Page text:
When was the last time you hit pause?
Last week in one of my book clubs, we did just that. Despite the many directions we were being pulled in for our work and for our families and friends, we, leaders representing a wide variety of educational settings, each consciously set aside the time to come together to think. Inspired by Margaret Wheatley's essay "Am I willing to reclaim time to think?" (from Turning to one another: Simple conversations to restore hope to the future ), we listened and spoke to each other about ideas and concerns and emotions that we care about. We took just 1 hour to let everything else go and just think with each other. We allowed our minds to expand. We asked questions that we weren’t necessarily looking to answer. We didn’t meet to make a plan or make decisions or evaluate anything. We came together to think with each other and talk about our thinking.
If we can pause for a moment and see what we’re losing as we speed up, I can’t imagine that we would continue with this bargain. - Margaret Wheatley
As I sat down to write this post, I realized that this is a significant part of the motivation for me in writing #6wordsaweek. Here, I am reclaiming time to reflect - to think about the ideas that are swirling in my brain and to explore what is motivating me and inspiring me to stick with the work, be creative, and take risks. I didn’t get to sit down on Friday (as was the plan). Saturday and Sunday flew by. Then, I thought about our book club. We actively reclaimed that time to think. Reclaiming isn't about waiting for that time to find you; it is about you finding that time. So, today I made that conscious effort to start the day and the week by reclaiming time. I didn't check email yet. I'm holding off on checking the Twitter feed. I'm not yet heading to today's project work. First, I’m giving myself permission to take time to consider, to percolate, to contemplate - to take time to think so that my thinking can lead me towards clearer action. Next week, when book club meets again, I'll be all the more ready for that coveted think time in conversation with my colleagues.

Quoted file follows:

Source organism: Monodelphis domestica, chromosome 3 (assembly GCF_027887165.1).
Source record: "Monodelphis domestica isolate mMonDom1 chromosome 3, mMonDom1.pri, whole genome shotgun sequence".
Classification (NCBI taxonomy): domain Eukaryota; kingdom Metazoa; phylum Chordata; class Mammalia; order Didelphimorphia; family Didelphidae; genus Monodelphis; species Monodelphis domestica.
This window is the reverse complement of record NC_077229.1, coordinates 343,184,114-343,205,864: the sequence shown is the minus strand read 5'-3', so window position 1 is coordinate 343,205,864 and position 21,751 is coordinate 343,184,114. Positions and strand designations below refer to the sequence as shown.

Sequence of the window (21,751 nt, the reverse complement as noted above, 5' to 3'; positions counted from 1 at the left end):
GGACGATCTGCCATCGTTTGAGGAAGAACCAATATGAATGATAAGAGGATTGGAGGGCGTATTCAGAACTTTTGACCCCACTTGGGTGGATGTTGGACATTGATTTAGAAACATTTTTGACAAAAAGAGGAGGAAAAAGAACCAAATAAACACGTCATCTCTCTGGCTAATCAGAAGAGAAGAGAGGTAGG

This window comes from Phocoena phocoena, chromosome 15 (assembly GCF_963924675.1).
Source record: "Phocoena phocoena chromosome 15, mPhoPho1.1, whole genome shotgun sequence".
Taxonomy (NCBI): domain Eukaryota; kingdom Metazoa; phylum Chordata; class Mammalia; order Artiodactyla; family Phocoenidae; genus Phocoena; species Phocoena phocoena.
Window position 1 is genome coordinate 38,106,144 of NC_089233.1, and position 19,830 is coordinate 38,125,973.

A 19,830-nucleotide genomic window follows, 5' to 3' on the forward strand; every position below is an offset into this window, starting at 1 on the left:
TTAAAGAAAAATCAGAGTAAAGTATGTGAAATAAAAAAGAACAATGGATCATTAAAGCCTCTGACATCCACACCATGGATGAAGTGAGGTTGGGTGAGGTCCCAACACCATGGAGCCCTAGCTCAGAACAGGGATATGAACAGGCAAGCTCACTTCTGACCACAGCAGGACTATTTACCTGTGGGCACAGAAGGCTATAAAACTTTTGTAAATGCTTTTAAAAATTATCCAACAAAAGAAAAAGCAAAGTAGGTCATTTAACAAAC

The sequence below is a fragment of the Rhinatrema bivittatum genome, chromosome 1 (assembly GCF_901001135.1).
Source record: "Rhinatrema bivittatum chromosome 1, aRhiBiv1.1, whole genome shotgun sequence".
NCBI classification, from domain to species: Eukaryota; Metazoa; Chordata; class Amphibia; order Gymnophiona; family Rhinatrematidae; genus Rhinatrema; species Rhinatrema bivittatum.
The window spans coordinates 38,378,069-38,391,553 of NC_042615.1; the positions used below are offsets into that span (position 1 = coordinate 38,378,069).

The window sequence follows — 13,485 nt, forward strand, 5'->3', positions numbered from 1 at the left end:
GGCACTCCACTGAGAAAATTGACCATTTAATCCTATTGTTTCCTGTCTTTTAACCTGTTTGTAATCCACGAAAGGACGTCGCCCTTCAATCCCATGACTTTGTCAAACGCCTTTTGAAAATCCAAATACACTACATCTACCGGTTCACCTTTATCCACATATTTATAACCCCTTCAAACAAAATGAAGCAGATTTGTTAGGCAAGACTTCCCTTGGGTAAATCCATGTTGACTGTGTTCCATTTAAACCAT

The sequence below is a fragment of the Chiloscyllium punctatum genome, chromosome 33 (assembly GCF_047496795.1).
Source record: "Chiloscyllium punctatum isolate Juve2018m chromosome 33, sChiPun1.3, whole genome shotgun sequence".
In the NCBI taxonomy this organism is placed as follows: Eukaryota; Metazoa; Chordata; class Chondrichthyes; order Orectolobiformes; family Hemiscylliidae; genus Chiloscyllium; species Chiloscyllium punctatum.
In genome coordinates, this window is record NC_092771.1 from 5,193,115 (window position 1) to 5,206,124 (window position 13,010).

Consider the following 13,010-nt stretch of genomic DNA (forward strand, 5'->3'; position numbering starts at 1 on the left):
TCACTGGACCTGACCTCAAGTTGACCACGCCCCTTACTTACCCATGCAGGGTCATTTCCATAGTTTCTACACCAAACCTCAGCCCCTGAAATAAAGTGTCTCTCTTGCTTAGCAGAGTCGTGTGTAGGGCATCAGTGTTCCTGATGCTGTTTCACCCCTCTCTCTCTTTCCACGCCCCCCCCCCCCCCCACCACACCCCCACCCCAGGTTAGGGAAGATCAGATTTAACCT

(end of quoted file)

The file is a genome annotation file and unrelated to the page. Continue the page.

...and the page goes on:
How are you reclaiming time to think?
Wheatley, M. (2002). Am I willing to reclaim time to think? In Turning to one another: Simple conversations to restore hope to the future (pp. 95-101). San Francisco: Berrett-Koehler Publishers, Inc.
I'm an elementary school teacher turned professional learning/edtech coach, avid reader, and lifelong learner. For 2018, I've set the goal to create a 6 word memoir for (nearly) each week to find my voice, reflect on my own professional learning, and set goals for how my learning will impact my practice.
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